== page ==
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Marathon swimming, embodiment and identity

This book is about the extreme sport of marathon swimming. It provides insight into a social world about which very little is known, while simultaneously exploring the ways in which the social world of marathon swimming intersects and overlaps with other social worlds and configurations of power and identity. Drawing on extensive (auto) ethnographic data, Immersion explores the embodied and social processes of becoming a marathon swimming and investigates how social belonging is produced and policed. Using marathon swimming as a lens, this foundation provides a basis for an exploration of what constitutes the ‘good’ body in contemporary society across a range of sites including charitable swimming, fatness, gender and health. The book argues that the dominant representations of marathon swimming are at odds with its lived realities, and that this reflects the entrenched and limited discursive resources available for thinking about the sporting body in the wider social and cultural context. It argues that in spite of these constraints, novel modes of embodiment and pleasure seep out between the cracks of those entrenched understandings and representations, highlighting the inability of the dominant understandings of sporting embodiment to account for experiences of immersion. This in turn opens up spaces for resistance and alternative accounts of embodiment and identity both within and outside of marathon swimming.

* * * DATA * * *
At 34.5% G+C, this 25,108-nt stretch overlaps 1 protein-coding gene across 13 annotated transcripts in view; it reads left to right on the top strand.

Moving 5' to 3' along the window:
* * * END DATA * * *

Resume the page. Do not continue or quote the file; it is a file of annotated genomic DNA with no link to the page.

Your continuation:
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entitlements, on the ability to participate freely in the sport. The final section explores some of the ways in which swimming emerged as a platform for gender-defiant experiences of embodiment, and the possibilities and limitations of these for a feminist politics of marathon swimming. ‘We’re all just swimmers’ Throughout the research process, and particularly when fellow swimmers discovered my gender studies background, I  was repeatedly reassured that there was no gender dimension to swimming; that ‘we’re all just swimmers’. This is another dimension to the apolitical

in Immersion